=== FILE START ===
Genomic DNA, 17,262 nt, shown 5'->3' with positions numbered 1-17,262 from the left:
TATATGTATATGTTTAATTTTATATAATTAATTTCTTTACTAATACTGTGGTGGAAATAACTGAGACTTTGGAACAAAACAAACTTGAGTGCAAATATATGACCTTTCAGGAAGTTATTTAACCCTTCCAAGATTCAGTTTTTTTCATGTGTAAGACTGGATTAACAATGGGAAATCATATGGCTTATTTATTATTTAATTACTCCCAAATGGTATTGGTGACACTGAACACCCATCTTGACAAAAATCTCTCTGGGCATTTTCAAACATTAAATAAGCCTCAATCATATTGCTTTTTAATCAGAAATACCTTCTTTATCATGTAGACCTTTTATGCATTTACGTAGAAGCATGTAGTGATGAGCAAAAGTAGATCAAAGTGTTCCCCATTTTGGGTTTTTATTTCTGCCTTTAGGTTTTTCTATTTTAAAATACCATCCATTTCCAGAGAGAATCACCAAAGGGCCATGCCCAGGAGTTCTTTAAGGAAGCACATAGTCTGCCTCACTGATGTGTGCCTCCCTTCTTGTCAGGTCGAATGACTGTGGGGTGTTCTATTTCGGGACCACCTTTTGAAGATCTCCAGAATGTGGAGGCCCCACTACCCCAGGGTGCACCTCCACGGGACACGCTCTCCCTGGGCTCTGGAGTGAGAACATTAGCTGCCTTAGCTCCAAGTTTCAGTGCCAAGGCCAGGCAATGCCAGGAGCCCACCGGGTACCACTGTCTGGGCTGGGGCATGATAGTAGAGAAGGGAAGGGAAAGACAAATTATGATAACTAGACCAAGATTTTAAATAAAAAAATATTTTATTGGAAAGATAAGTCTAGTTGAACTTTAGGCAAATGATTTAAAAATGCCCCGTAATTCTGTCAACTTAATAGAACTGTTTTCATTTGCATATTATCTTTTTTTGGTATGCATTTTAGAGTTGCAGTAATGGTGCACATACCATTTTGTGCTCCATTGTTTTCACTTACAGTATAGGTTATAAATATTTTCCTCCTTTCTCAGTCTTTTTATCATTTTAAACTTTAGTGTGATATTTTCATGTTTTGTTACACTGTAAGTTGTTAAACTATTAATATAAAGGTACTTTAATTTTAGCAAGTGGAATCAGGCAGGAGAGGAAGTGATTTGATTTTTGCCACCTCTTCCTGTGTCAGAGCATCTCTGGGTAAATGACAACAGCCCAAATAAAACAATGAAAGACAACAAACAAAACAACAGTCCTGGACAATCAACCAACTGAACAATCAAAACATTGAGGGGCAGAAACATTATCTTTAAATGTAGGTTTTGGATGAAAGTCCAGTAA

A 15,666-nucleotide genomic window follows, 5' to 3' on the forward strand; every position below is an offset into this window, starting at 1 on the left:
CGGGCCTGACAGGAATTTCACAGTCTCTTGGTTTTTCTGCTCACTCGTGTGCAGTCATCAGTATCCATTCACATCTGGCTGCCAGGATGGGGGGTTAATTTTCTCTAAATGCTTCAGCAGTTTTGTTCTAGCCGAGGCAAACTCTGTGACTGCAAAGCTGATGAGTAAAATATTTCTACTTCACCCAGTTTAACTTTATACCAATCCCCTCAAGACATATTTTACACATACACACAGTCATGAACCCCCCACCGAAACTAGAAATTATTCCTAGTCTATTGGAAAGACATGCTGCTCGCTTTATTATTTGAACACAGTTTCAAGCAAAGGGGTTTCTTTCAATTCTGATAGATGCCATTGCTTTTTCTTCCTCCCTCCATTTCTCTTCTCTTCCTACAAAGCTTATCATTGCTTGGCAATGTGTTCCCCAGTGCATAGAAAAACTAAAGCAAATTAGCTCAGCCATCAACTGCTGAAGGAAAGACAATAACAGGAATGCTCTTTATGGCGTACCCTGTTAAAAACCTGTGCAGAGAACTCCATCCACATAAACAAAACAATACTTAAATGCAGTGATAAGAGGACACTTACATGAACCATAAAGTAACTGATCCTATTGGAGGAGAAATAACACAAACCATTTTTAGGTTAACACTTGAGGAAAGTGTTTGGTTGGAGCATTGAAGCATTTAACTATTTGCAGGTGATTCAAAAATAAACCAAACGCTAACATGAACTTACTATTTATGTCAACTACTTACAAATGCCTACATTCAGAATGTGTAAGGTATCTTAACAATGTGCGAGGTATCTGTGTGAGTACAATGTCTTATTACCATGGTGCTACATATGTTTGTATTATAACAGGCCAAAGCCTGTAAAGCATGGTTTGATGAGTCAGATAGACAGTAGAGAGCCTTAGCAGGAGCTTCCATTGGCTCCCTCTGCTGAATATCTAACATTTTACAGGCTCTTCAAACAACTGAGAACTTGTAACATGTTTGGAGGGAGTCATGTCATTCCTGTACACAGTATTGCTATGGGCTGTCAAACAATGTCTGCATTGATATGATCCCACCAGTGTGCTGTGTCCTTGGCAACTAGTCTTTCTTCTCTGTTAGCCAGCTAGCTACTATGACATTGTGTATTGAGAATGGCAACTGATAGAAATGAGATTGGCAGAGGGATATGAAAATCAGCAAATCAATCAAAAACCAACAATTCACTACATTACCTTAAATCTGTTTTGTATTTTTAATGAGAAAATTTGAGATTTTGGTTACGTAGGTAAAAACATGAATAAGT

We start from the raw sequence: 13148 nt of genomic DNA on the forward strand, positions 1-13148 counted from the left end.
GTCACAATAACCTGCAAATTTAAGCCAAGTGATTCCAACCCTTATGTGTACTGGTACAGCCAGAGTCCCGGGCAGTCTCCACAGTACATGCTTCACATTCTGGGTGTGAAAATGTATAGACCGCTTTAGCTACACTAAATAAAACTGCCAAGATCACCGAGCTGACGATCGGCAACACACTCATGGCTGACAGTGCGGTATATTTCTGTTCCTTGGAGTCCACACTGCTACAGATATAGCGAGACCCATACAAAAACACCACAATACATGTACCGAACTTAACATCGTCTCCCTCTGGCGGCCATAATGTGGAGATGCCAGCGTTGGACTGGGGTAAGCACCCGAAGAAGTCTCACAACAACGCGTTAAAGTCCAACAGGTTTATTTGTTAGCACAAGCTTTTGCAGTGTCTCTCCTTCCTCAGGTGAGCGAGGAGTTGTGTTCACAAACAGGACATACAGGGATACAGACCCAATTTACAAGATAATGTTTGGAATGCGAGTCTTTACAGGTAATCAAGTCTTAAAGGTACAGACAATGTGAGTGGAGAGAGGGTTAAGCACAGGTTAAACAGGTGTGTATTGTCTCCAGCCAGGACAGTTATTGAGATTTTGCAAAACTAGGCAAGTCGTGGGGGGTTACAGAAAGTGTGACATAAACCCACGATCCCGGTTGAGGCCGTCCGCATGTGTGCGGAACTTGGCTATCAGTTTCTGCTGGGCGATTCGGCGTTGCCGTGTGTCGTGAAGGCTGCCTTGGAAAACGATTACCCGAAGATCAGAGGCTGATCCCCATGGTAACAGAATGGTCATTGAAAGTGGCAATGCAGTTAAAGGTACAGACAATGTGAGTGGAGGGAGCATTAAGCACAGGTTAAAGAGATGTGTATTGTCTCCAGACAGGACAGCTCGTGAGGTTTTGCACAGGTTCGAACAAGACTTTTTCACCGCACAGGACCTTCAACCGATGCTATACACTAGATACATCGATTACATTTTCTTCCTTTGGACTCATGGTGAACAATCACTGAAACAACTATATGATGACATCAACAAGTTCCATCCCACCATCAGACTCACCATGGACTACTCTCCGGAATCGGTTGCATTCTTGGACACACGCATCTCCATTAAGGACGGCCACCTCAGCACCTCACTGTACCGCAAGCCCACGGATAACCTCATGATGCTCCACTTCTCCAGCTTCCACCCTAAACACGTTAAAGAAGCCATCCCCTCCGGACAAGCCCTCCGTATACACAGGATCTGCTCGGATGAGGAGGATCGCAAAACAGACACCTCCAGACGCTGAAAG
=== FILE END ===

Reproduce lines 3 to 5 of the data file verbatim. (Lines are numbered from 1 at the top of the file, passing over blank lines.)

A 15,666-nucleotide genomic window follows, 5' to 3' on the forward strand; every position below is an offset into this window, starting at 1 on the left:
CGGGCCTGACAGGAATTTCACAGTCTCTTGGTTTTTCTGCTCACTCGTGTGCAGTCATCAGTATCCATTCACATCTGGCTGCCAGGATGGGGGGTTAATTTTCTCTAAATGCTTCAGCAGTTTTGTTCTAGCCGAGGCAAACTCTGTGACTGCAAAGCTGATGAGTAAAATATTTCTACTTCACCCAGTTTAACTTTATACCAATCCCCTCAAGACATATTTTACACATACACACAGTCATGAACCCCCCACCGAAACTAGAAATTATTCCTAGTCTATTGGAAAGACATGCTGCTCGCTTTATTATTTGAACACAGTTTCAAGCAAAGGGGTTTCTTTCAATTCTGATAGATGCCATTGCTTTTTCTTCCTCCCTCCATTTCTCTTCTCTTCCTACAAAGCTTATCATTGCTTGGCAATGTGTTCCCCAGTGCATAGAAAAACTAAAGCAAATTAGCTCAGCCATCAACTGCTGAAGGAAAGACAATAACAGGAATGCTCTTTATGGCGTACCCTGTTAAAAACCTGTGCAGAGAACTCCATCCACATAAACAAAACAATACTTAAATGCAGTGATAAGAGGACACTTACATGAACCATAAAGTAACTGATCCTATTGGAGGAGAAATAACACAAACCATTTTTAGGTTAACACTTGAGGAAAGTGTTTGGTTGGAGCATTGAAGCATTTAACTATTTGCAGGTGATTCAAAAATAAACCAAACGCTAACATGAACTTACTATTTATGTCAACTACTTACAAATGCCTACATTCAGAATGTGTAAGGTATCTTAACAATGTGCGAGGTATCTGTGTGAGTACAATGTCTTATTACCATGGTGCTACATATGTTTGTATTATAACAGGCCAAAGCCTGTAAAGCATGGTTTGATGAGTCAGATAGACAGTAGAGAGCCTTAGCAGGAGCTTCCATTGGCTCCCTCTGCTGAATATCTAACATTTTACAGGCTCTTCAAACAACTGAGAACTTGTAACATGTTTGGAGGGAGTCATGTCATTCCTGTACACAGTATTGCTATGGGCTGTCAAACAATGTCTGCATTGATATGATCCCACCAGTGTGCTGTGTCCTTGGCAACTAGTCTTTCTTCTCTGTTAGCCAGCTAGCTACTATGACATTGTGTATTGAGAATGGCAACTGATAGAAATGAGATTGGCAGAGGGATATGAAAATCAGCAAATCAATCAAAAACCAACAATTCACTACATTACCTTAAATCTGTTTTGTATTTTTAATGAGAAAATTTGAGATTTTGGTTACGTAGGTAAAAACATGAATAAGT

We start from the raw sequence: 13148 nt of genomic DNA on the forward strand, positions 1-13148 counted from the left end.